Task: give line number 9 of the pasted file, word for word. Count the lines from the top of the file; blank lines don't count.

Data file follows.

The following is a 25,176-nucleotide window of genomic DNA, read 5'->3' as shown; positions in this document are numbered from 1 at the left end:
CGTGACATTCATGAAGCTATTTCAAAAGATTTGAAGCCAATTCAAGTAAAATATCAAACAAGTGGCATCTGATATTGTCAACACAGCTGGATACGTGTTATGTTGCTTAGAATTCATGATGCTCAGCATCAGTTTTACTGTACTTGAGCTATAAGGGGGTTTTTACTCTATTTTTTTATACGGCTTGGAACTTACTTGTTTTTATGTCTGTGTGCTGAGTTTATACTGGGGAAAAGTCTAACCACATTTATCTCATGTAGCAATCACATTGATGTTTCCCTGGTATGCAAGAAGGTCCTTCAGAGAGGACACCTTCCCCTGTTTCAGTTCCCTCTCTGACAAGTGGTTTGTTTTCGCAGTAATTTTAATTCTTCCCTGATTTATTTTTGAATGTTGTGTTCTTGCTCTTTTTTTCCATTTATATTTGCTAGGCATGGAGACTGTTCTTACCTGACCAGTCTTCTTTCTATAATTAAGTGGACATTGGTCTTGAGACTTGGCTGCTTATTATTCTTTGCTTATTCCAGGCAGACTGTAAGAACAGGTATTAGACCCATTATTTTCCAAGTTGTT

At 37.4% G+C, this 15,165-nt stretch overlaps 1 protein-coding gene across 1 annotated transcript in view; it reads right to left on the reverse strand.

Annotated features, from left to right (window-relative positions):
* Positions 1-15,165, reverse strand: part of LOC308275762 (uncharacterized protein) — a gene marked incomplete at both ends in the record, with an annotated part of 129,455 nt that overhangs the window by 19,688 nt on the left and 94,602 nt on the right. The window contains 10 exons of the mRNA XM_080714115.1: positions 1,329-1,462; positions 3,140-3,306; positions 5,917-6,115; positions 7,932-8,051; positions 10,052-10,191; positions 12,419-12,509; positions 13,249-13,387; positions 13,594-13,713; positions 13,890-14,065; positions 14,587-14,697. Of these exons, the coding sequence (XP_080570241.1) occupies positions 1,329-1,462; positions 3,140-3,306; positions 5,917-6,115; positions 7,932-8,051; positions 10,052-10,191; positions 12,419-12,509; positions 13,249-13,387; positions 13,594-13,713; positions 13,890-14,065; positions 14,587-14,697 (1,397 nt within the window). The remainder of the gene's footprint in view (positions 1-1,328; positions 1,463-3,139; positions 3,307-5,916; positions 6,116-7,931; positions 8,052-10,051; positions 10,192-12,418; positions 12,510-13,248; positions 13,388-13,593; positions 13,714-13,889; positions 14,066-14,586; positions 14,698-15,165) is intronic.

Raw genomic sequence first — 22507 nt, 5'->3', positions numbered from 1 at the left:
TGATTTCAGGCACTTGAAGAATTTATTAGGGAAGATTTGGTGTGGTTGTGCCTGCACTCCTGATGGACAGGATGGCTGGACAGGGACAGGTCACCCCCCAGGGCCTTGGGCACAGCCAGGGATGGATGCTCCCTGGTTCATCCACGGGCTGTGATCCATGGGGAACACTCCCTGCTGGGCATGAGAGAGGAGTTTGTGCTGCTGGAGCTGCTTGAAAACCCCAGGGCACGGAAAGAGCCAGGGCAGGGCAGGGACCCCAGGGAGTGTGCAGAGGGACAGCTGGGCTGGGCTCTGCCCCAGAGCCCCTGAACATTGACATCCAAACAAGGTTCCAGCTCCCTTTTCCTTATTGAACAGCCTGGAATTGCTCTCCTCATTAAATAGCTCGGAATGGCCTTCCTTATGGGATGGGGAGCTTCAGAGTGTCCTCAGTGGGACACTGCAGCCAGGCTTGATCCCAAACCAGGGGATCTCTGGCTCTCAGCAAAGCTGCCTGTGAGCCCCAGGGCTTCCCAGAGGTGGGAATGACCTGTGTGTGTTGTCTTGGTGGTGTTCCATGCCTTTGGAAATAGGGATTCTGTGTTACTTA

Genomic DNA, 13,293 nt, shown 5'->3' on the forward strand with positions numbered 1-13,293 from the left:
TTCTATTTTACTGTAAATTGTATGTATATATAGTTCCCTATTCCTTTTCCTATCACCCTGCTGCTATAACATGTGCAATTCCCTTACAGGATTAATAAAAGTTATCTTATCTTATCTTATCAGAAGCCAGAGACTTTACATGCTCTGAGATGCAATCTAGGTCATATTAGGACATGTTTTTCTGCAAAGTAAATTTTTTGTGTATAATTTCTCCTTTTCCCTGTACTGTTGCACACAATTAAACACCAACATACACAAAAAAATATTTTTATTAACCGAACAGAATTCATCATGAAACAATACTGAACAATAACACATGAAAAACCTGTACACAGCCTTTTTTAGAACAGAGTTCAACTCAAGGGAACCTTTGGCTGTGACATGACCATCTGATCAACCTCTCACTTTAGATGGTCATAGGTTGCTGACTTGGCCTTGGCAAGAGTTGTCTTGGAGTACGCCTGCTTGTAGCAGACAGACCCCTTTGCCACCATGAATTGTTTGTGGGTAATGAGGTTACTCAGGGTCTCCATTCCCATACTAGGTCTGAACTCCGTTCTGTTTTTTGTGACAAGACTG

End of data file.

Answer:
TTCTATTTTACTGTAAATTGTATGTATATATAGTTCCCTATTCCTTTTCCTATCACCCTGCTGCTATAACATGTGCAATTCCCTTACAGGATTAATAAAAGTTATCTTATCTTATCTTATCAGAAGCCAGAGACTTTACATGCTCTGAGATGCAATCTAGGTCATATTAGGACATGTTTTTCTGCAAAGTAAATTTTTTGTGTATAATTTCTCCTTTTCCCTGTACTGTTGCACACAATTAAACACCAACATACACAAAAAAATATTTTTATTAACCGAACAGAATTCATCATGAAACAATACTGAACAATAACACATGAAAAACCTGTACACAGCCTTTTTTAGAACAGAGTTCAACTCAAGGGAACCTTTGGCTGTGACATGACCATCTGATCAACCTCTCACTTTAGATGGTCATAGGTTGCTGACTTGGCCTTGGCAAGAGTTGTCTTGGAGTACGCCTGCTTGTAGCAGACAGACCCCTTTGCCACCATGAATTGTTTGTGGGTAATGAGGTTACTCAGGGTCTCCATTCCCATACTAGGTCTGAACTCCGTTCTGTTTTTTGTGACAAGACTG